By Marissa Bean
I hate Halloween.
Wait, no, I don’t hate Halloween. I loathe Halloween. I despise it. I want it erased from every calendar.
Right now, you might be thinking about how much you love Halloween. You’ve always loved getting dressed up to go trick-or-treating. You enjoyed the costumes you saw in your neighborhood. You still love Halloween, even as a college student. (Is it because you love to party on Halloween? Don’t answer that.)
When someone mentions Halloween, my first thought is that I don’t like it now, and I never have.
It’s difficult to pinpoint what has made me anti-Halloween, although I have a few ideas.
I don’t remember a time in my life where I enjoyed going to Wal-mart or Party City during the fall. In my formative years, I saw the most terrifying costumes in the Halloween department. You know the ones I’m talking about: the grim reaper, frightening clowns, and Jason from Friday the 13th.
Finding a Halloween costume for myself was always a monumental task. First, I’d have to find the courage to even walk into the store. If that wasn’t bad enough, I’d then have to sift through the costumes that scared me to find a nice one I could wear.
At nineteen years old, I still refuse to step foot into any store or aisle with Halloween costumes.
Another factor in my disdain for Halloween could be a mask my cousin wore one year. That year, I went trick-or-treating with a few family members. My cousin wore a mask because he dressed up as Jason from Friday the 13th, a costume that I previously mentioned that I hated.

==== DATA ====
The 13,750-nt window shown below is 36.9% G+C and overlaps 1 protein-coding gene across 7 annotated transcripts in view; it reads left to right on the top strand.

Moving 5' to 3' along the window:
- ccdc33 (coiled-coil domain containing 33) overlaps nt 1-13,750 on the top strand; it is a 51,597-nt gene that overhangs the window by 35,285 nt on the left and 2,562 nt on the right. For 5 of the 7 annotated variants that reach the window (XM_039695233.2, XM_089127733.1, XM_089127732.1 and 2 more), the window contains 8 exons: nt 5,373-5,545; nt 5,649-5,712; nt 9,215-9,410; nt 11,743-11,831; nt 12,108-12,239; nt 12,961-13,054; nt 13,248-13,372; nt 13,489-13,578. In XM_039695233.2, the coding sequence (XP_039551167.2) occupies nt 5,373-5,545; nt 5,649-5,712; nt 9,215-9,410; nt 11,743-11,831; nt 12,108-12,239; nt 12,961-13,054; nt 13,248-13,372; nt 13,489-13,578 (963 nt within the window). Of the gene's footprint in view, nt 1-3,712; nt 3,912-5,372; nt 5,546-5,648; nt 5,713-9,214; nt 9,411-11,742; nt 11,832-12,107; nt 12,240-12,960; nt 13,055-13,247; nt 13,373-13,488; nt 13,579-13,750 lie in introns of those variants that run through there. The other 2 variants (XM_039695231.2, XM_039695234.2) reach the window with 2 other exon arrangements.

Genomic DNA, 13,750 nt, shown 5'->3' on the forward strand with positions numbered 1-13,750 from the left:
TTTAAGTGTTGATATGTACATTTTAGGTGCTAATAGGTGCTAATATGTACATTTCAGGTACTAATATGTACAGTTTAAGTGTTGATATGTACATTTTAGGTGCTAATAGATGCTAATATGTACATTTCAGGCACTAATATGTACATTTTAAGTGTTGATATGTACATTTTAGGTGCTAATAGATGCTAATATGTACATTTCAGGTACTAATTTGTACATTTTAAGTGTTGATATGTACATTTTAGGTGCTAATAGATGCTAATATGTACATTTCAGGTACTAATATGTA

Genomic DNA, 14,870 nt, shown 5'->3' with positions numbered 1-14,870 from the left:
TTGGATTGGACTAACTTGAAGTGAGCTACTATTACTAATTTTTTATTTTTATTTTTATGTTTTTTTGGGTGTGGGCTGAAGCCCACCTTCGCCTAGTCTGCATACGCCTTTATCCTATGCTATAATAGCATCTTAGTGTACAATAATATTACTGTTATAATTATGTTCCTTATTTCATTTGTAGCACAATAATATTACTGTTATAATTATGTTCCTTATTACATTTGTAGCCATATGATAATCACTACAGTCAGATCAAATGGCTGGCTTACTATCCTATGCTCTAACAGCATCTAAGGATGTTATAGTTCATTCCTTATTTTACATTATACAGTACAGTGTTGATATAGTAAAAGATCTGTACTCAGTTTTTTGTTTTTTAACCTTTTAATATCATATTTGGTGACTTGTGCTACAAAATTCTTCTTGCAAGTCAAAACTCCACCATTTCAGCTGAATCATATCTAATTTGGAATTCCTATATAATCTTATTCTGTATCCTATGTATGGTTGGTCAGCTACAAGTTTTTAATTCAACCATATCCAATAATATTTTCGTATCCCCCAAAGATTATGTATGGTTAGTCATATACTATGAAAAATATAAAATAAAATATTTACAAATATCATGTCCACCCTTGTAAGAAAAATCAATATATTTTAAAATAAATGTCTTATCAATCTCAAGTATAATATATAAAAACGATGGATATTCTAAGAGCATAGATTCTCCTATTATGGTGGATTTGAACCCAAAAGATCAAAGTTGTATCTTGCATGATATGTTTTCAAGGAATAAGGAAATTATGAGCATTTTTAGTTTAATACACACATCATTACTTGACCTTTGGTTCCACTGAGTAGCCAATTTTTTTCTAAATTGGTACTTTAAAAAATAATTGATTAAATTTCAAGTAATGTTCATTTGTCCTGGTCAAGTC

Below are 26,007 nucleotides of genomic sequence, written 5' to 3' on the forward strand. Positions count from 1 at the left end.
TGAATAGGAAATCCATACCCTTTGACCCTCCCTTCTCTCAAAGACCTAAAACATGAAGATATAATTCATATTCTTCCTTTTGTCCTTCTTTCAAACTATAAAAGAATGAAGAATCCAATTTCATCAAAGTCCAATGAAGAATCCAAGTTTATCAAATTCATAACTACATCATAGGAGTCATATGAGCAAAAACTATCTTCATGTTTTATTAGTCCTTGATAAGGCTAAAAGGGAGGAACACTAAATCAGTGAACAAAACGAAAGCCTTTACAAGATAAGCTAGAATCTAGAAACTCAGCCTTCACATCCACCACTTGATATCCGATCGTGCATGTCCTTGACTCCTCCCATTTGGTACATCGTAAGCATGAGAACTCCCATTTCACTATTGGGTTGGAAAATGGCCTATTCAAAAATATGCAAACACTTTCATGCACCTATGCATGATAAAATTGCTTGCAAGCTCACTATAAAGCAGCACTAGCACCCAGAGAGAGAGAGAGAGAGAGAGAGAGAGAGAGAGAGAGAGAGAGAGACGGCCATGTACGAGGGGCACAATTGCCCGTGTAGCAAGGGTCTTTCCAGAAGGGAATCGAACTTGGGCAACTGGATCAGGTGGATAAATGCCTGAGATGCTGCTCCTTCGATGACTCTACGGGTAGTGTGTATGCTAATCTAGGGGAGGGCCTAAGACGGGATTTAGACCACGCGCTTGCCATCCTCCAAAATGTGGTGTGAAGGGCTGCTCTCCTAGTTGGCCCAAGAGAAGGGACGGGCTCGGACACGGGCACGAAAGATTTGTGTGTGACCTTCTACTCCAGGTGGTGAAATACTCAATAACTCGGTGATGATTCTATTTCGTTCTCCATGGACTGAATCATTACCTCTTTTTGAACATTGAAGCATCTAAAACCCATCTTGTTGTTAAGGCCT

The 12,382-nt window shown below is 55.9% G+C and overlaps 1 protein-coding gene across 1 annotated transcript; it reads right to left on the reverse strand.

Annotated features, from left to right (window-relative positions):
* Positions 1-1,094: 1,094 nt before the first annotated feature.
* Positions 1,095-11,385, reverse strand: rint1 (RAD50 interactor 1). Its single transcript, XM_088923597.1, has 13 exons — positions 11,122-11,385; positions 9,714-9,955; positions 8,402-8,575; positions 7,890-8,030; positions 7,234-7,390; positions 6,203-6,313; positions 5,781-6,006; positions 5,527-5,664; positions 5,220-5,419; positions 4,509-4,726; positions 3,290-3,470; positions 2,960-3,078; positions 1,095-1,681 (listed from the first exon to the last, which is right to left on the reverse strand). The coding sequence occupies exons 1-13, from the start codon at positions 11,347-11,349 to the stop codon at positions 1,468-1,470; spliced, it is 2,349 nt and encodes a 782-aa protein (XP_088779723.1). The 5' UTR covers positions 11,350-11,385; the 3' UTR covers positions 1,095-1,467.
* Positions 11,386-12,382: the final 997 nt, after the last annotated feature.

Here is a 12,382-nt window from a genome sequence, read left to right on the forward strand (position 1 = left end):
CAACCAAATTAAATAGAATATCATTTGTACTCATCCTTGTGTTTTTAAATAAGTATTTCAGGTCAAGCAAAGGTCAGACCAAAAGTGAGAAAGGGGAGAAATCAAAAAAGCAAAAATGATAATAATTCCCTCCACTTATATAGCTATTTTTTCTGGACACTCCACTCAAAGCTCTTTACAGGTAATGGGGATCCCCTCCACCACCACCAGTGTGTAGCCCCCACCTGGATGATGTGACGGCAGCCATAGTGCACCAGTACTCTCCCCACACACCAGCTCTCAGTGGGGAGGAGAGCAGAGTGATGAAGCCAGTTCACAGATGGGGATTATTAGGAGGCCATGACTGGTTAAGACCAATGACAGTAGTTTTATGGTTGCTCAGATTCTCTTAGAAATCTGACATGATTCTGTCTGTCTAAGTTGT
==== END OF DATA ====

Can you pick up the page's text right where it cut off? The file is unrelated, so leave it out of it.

This was no ordinary scary mask. It had a mechanism inside it that when a button was pressed, fake blood would stream down the inside of the mask. Let’s just say that I kept my distance from him that night.
My hatred of Halloween could stem from more innocent matters. Maybe I just don’t like it because we still have to go to school on October 31st.
Perhaps my animosity towards Halloween originated with the alterations made to my costume every year.
Picking out a costume was traumatizing enough, yet my mother always insisted on making changes to my overall outfit in the interest of warmth. I love my mother, and I understand that mothers are supposed to be protective of their children’s easily frostbitten limbs. However, I think she went a little overboard more than once.
I’ve seen “Cinderella” many times in my life. I don’t remember any scene in which she is wearing sneakers, a coat, and thermal underwear.
Although the costume itself has escaped my memory, I remember at least one occasion where my mother insisted on me wearing a coat underneath my costume. I probably don’t remember the costume because I refused photographs that year.
No matter where my grudge about Halloween came from, I can guarantee that it isn’t going away anytime soon.
This year, I’m going to wear a penguin costume, but I don’t plan on leaving my room.
When you’re enjoying everyone’s favorite holiday, think of me in my penguin costume. Just remember, I won’t be wearing sneakers or a coat, and the thermal underwear will not be making an appearance this year.
Marissa Bean is a Comment staff writer. Follow her on Twitter at @MarLaur16.